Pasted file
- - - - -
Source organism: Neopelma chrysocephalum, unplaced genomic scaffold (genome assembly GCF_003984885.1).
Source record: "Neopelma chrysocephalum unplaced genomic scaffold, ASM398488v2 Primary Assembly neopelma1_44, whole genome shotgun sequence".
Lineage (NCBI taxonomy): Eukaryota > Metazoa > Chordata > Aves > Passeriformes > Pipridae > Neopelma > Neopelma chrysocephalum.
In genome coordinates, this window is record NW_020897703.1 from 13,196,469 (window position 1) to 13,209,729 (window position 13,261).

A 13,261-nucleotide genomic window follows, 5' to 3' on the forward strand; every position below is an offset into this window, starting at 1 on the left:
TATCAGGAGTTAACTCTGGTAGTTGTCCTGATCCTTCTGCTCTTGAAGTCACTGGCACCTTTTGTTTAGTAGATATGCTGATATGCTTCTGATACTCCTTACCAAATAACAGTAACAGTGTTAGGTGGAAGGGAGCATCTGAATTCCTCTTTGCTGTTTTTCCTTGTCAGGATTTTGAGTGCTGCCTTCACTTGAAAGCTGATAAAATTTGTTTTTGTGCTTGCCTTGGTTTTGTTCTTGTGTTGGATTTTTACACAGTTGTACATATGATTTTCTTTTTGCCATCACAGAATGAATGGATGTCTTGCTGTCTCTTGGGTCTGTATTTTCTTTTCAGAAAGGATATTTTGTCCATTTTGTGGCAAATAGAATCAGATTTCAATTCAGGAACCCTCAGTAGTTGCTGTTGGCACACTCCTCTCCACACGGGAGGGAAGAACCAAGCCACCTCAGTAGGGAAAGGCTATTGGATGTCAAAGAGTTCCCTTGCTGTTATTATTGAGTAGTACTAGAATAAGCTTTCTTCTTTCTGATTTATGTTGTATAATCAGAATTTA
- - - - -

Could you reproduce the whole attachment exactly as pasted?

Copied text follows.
Source organism: Neopelma chrysocephalum, unplaced genomic scaffold (genome assembly GCF_003984885.1).
Source record: "Neopelma chrysocephalum unplaced genomic scaffold, ASM398488v2 Primary Assembly neopelma1_44, whole genome shotgun sequence".
Lineage (NCBI taxonomy): Eukaryota > Metazoa > Chordata > Aves > Passeriformes > Pipridae > Neopelma > Neopelma chrysocephalum.
In genome coordinates, this window is record NW_020897703.1 from 13,196,469 (window position 1) to 13,209,729 (window position 13,261).

A 13,261-nucleotide genomic window follows, 5' to 3' on the forward strand; every position below is an offset into this window, starting at 1 on the left:
TATCAGGAGTTAACTCTGGTAGTTGTCCTGATCCTTCTGCTCTTGAAGTCACTGGCACCTTTTGTTTAGTAGATATGCTGATATGCTTCTGATACTCCTTACCAAATAACAGTAACAGTGTTAGGTGGAAGGGAGCATCTGAATTCCTCTTTGCTGTTTTTCCTTGTCAGGATTTTGAGTGCTGCCTTCACTTGAAAGCTGATAAAATTTGTTTTTGTGCTTGCCTTGGTTTTGTTCTTGTGTTGGATTTTTACACAGTTGTACATATGATTTTCTTTTTGCCATCACAGAATGAATGGATGTCTTGCTGTCTCTTGGGTCTGTATTTTCTTTTCAGAAAGGATATTTTGTCCATTTTGTGGCAAATAGAATCAGATTTCAATTCAGGAACCCTCAGTAGTTGCTGTTGGCACACTCCTCTCCACACGGGAGGGAAGAACCAAGCCACCTCAGTAGGGAAAGGCTATTGGATGTCAAAGAGTTCCCTTGCTGTTATTATTGAGTAGTACTAGAATAAGCTTTCTTCTTTCTGATTTATGTTGTATAATCAGAATTTA